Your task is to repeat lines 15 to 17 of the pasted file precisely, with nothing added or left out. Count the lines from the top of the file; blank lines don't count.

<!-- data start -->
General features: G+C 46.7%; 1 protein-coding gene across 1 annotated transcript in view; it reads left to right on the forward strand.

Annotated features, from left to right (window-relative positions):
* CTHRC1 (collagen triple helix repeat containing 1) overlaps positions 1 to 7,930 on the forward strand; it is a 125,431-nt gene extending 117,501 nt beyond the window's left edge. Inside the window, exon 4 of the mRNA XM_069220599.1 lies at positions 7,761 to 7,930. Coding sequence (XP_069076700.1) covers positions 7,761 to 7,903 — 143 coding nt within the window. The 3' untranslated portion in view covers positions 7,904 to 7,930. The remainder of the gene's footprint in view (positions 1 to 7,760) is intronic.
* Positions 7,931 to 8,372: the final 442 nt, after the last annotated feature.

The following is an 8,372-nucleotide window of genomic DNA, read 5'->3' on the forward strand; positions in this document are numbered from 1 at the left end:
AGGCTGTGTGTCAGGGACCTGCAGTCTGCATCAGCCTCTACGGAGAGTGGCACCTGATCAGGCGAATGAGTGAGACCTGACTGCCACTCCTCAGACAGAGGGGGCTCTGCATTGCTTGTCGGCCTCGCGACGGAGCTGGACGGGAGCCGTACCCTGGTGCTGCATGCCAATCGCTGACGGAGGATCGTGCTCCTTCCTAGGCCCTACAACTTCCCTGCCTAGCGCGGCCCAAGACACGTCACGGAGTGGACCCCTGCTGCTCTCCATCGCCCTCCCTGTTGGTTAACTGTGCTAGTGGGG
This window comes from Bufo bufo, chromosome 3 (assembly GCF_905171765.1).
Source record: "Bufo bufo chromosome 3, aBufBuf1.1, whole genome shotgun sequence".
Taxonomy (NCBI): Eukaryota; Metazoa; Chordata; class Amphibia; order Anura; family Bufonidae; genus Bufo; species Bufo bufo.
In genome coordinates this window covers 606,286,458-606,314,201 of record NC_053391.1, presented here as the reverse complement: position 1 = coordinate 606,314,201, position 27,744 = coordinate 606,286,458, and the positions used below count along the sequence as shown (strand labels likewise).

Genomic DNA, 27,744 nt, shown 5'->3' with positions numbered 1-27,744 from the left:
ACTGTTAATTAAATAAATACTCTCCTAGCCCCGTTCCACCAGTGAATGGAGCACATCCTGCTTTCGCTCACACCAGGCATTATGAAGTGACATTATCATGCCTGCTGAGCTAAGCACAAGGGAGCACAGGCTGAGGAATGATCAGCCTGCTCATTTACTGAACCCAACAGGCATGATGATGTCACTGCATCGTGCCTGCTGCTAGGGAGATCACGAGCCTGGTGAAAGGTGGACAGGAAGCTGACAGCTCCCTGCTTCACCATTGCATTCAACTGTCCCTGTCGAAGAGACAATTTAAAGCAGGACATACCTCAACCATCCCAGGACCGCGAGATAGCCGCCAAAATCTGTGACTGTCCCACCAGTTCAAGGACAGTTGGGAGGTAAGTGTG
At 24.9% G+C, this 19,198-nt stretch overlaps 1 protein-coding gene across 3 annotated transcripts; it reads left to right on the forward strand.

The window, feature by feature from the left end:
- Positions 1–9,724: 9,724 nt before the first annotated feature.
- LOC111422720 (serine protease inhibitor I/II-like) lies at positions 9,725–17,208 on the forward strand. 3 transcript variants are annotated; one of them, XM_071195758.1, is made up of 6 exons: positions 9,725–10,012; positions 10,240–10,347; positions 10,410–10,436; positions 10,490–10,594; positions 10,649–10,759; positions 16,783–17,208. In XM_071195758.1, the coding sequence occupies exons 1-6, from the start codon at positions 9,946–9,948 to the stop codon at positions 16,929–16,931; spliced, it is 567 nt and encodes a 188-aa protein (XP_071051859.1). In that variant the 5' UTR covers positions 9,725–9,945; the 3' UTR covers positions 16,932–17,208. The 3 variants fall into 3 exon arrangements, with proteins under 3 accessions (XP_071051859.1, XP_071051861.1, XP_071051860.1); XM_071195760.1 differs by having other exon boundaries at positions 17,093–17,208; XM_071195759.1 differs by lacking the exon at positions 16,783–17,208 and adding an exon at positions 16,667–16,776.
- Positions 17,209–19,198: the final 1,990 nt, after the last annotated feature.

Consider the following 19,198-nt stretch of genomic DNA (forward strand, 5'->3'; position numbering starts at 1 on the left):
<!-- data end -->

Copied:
- Positions 1–9,724: 9,724 nt before the first annotated feature.
- LOC111422720 (serine protease inhibitor I/II-like) lies at positions 9,725–17,208 on the forward strand. 3 transcript variants are annotated; one of them, XM_071195758.1, is made up of 6 exons: positions 9,725–10,012; positions 10,240–10,347; positions 10,410–10,436; positions 10,490–10,594; positions 10,649–10,759; positions 16,783–17,208. In XM_071195758.1, the coding sequence occupies exons 1-6, from the start codon at positions 9,946–9,948 to the stop codon at positions 16,929–16,931; spliced, it is 567 nt and encodes a 188-aa protein (XP_071051859.1). In that variant the 5' UTR covers positions 9,725–9,945; the 3' UTR covers positions 16,932–17,208. The 3 variants fall into 3 exon arrangements, with proteins under 3 accessions (XP_071051859.1, XP_071051861.1, XP_071051860.1); XM_071195760.1 differs by having other exon boundaries at positions 17,093–17,208; XM_071195759.1 differs by lacking the exon at positions 16,783–17,208 and adding an exon at positions 16,667–16,776.
- Positions 17,209–19,198: the final 1,990 nt, after the last annotated feature.